Open water training
COACH,  EXTRA,  FEATURES,  May 2023,  Training and Technique

Training in open water

With the water getting warmer, it’s time to take your training back to the open water, says Jonathan Cowie

With the water getting warmer we can now take our open water training back outside. But don’t fall into the trap of just doing long and steady swims in the open water. With a bit of creative thinking it is possible to set yourself some fun, interesting and worthwhile speed and threshold sessions.

Structure your open water training sessions in the same way as you would a pool session, with warm-up, sub-set, main set and cool-down swims.

The main difference between training in a pool and in open water is the lack of a pace clock and the easily definable distance of a length. However, this is where the fun starts! These “limitations” can be overcome by thinking less of time and more of effort and using your swim spot’s landmarks to define distances.

Use the buoys

If you swim at a venue with a buoyed course this will allow you to easily define distances in your sessions. An easy and measurable way to improve fitness is to time your laps over the season. Establishing personal bests is good motivation as you see times improve and fitness levels increase.

Introduce long interval training into your sessions by swimming one lap hard, one lap easy (depending on your course distance you can either swim one lap or swim two buoys hard, etc). Take note of your first hard lap times and try to maintain this throughout the session – this will improve pacing as well as fitness.

Use the buoys of the course to structure your sets. For example, instead of 10 x 100m swim
fast to the first buoy, rest 10 seconds, swim fast to the second buoy, rest 10 seconds etc. You can change this up with longer distances, shorter or longer rests, alternate easy and hard swims.

If you swim somewhere without a buoyed course, it is time to get creative!

Think about the set-up of where you swimand how you can use landmarks or objects to define distances. Eg, if you swim off a jetty is there another jetty or landmark that you could use to define distance – from the jetty to the tree, from the jetty to the boathouse, from the jetty to the sailing buoy. The same works if on a beach, lakeside or river bank – from the beach to the groyne, from the shore to the stream, from the bank to the big tree etc.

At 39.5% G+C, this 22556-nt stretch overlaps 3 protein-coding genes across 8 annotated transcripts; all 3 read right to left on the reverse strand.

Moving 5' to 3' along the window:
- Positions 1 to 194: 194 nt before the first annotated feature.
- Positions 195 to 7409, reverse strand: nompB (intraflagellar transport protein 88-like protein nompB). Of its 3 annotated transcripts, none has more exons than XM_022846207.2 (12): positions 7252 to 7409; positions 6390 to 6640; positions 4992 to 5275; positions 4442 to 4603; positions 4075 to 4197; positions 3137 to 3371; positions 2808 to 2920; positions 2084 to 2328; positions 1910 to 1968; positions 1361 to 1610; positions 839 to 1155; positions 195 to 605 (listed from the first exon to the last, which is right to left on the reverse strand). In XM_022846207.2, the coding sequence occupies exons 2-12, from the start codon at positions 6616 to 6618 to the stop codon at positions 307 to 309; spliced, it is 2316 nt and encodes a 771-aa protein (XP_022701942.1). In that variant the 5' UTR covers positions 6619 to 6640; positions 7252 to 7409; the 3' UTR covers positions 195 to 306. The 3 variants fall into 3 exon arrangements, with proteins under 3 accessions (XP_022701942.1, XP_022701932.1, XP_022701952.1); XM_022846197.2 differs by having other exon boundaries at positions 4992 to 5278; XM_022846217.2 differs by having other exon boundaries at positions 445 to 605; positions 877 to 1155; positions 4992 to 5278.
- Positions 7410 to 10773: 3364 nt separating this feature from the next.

Get creative with where you swim and use its “limitations” to your advantage! You could also use counting strokes – 10 strokes hard, 20 strokes easy etc.

Speed play

If you are familiar with fartlek training in running, this is an easy way to incorporate
speed and interval work into your swims. Fartlek is Swedish for “speed play” – so instead of set intervals with set recovery, fartlek is unstructured and alternates between moderate to hard efforts with easy efforts throughout as active recovery.

Play with speed by swimming hard for short periods of time followed by easy effort swimming to recover. For example, swim hard to the first buoy, easy to the oak tree, hard to the moored boat, easy to the bend in the river etc. Use the features and course of your venue to create a fun but challenging workout.

Browse more of our training pages.

To see all the online content from the May 2023 issue of Outdoor Swimmer, visit the 'Spring(s)' page.
Stay up to date with The Dip, our free weekly outdoor swimming newsletter.

Jonathan is a year-round skins swimmer with a particular love of very cold water. He has competed in ice swimming competitions around the world. He is a qualified open water coach with a particular love of introducing new swimmers to the open water.